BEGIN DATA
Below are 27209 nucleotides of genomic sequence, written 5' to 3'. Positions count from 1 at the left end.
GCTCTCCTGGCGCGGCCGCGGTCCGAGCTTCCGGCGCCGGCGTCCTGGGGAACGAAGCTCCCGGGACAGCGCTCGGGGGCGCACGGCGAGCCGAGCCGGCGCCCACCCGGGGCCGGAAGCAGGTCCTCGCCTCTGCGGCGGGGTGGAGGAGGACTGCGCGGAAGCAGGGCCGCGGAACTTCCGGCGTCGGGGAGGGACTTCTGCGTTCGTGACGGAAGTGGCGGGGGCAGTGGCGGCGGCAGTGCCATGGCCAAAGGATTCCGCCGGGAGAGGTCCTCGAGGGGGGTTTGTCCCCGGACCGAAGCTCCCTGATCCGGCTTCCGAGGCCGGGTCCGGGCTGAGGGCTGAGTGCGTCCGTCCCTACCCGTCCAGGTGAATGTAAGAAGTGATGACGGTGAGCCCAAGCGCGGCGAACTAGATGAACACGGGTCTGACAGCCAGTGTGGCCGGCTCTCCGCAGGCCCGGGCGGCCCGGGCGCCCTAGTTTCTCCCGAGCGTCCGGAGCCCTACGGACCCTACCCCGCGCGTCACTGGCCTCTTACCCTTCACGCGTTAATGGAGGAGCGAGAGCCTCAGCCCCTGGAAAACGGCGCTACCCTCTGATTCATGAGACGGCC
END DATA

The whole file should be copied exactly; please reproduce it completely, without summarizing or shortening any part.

Below are 27209 nucleotides of genomic sequence, written 5' to 3'. Positions count from 1 at the left end.
GCTCTCCTGGCGCGGCCGCGGTCCGAGCTTCCGGCGCCGGCGTCCTGGGGAACGAAGCTCCCGGGACAGCGCTCGGGGGCGCACGGCGAGCCGAGCCGGCGCCCACCCGGGGCCGGAAGCAGGTCCTCGCCTCTGCGGCGGGGTGGAGGAGGACTGCGCGGAAGCAGGGCCGCGGAACTTCCGGCGTCGGGGAGGGACTTCTGCGTTCGTGACGGAAGTGGCGGGGGCAGTGGCGGCGGCAGTGCCATGGCCAAAGGATTCCGCCGGGAGAGGTCCTCGAGGGGGGTTTGTCCCCGGACCGAAGCTCCCTGATCCGGCTTCCGAGGCCGGGTCCGGGCTGAGGGCTGAGTGCGTCCGTCCCTACCCGTCCAGGTGAATGTAAGAAGTGATGACGGTGAGCCCAAGCGCGGCGAACTAGATGAACACGGGTCTGACAGCCAGTGTGGCCGGCTCTCCGCAGGCCCGGGCGGCCCGGGCGCCCTAGTTTCTCCCGAGCGTCCGGAGCCCTACGGACCCTACCCCGCGCGTCACTGGCCTCTTACCCTTCACGCGTTAATGGAGGAGCGAGAGCCTCAGCCCCTGGAAAACGGCGCTACCCTCTGATTCATGAGACGGCC